The first step for an automatic system watching the sky for meteors is to look for moving objects. But meteors are not the only objects that move across the sky. Quite often aircrafts, birds, clouds, snow flurries, insects and so on trigger a detection. Some of these detections are immediately discarded if the speed doesn’t match that typical of a meteor, of if it doesn’t travel in a straight path. Still, many false detections remain, in particular from aircrafts flying at low altitude and therefore at an apparent high speed like meteors. It’s often easy to discard such detections by visual inspection, but this is tedious work. It is now often said, however, that state of the art machine learning is capable to match or even surpass the skill of a human at image classification, and meteor detection is a quite simple binary classification problem: Either it’s a meteor, or it’s not.
The key to machine learning is training data. So in order to improve the detection process I’ve collected a dataset of 2726 meteors and 1131 false detections, hopefully sufficient for a useful classifier. My experience with the machine learning modules for Python is limited. My first approach was to use an example found on the Internet. That gave moderately promising results. But I’ve been unable to improve the initial results in any significant way. In particular, there are a bit too many false negatives, i.e. actual meteors classified as non-meteors. This is more serious than false positives. Ideally we want few false positives and few false negatives, but it’s much better to trade fewer false negatives with more false positives.
Since my experience with machine learning is limited, like the amount of time I can devote to learning it, my second approach is now to ask for assistance. I offer the training data to anyone who would like to have a go at making a classifier. It may an easy task for anyone with experience to improve what I have so far. And for those with less experience, the dataset might work as an exercise and good solutions will be very helpful!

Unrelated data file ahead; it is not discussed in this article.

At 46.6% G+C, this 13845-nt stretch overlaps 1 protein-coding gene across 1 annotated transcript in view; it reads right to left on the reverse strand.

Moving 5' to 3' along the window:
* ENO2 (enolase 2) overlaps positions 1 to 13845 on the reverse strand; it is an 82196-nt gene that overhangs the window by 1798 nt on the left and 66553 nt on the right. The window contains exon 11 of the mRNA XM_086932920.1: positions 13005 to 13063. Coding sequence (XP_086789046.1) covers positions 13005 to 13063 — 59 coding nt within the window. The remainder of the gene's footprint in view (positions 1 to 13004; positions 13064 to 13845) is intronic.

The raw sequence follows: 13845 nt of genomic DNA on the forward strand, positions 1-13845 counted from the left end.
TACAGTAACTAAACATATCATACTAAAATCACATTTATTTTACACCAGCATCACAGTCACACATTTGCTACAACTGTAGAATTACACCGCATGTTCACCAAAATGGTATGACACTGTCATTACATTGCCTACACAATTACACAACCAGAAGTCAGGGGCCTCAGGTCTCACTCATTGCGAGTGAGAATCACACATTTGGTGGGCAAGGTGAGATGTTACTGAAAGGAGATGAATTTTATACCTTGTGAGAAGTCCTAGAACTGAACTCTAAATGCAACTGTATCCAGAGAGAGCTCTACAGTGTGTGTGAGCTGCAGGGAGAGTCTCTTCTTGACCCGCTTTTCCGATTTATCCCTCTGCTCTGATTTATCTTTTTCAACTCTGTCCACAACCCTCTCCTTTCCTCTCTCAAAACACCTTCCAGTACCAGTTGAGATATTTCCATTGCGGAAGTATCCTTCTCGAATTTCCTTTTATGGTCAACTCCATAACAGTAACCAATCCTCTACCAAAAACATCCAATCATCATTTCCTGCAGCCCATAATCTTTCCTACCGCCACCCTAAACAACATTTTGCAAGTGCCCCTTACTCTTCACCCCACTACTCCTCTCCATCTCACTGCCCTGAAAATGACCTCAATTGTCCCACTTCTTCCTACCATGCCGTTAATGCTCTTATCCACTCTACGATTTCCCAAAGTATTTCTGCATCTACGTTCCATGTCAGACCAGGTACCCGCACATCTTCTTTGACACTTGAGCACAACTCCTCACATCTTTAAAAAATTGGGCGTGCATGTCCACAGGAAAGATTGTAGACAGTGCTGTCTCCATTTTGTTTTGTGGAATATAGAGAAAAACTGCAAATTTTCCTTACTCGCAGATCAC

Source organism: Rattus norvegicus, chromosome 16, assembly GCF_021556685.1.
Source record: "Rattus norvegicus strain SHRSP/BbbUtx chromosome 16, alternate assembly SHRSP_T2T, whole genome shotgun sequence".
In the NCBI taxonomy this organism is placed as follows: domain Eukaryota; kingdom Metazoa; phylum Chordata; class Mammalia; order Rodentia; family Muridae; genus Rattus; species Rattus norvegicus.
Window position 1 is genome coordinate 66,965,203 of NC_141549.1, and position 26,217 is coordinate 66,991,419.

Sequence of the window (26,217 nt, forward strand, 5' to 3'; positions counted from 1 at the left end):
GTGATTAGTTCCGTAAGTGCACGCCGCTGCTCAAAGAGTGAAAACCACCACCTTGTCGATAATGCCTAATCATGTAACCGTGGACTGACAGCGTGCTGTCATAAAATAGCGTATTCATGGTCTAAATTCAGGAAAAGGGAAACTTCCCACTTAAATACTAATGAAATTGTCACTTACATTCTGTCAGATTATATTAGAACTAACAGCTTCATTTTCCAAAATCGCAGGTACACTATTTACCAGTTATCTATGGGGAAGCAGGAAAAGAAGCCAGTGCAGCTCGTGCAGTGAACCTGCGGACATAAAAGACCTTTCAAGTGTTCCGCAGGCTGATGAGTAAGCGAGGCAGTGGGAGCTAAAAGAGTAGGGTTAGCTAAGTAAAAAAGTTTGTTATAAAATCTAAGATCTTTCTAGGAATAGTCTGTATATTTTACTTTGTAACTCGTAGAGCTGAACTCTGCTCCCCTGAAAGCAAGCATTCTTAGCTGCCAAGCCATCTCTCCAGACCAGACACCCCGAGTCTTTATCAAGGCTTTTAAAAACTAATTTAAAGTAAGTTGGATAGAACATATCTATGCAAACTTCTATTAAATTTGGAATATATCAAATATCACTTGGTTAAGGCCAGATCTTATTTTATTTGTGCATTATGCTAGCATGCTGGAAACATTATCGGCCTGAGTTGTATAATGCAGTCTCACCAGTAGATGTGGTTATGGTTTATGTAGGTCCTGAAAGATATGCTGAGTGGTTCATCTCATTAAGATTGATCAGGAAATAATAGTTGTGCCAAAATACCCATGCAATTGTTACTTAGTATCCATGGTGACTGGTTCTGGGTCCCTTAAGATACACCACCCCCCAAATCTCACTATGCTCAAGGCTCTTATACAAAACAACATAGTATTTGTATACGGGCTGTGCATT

The dataset is available for download here (146 MB).
It contains a Python program learn.py which is what I have so far and hope to improve. Then there are the directories
test_set which both include the subdirectories
wrongs containing pictures of meteors and non-meteors respectively. Roughly 80% of the images are in the training set, but all files in
test_set have distinct names so the balance can be easily changed. Then there are another dataset
test_set_raw which contains (nearly) the same images, except that they lack some processing. I don’t know which dataset is the better for machine learning.
The images only contain the meteor, or what may be a meteor, rotated so that the meteor starts at the left edge and end at the right edge. This crop and rotate operation isn’t always successful, though, but should remove most of the irrelevant features of the original images.
Here are a few examples of actual meteors:
And here are some examples of false detections:
A human can easily classify these correctly (but there also exist images which are not so obvious, and again we can tolerate false positives, but less so false negatives).
If you think you’ve improved the classification, or need help with the data in any way, do not hesitate to e-mail me at firstname.lastname@example.org. I can only offer many thanks and an improved service at norskmeteornettverk.no in return.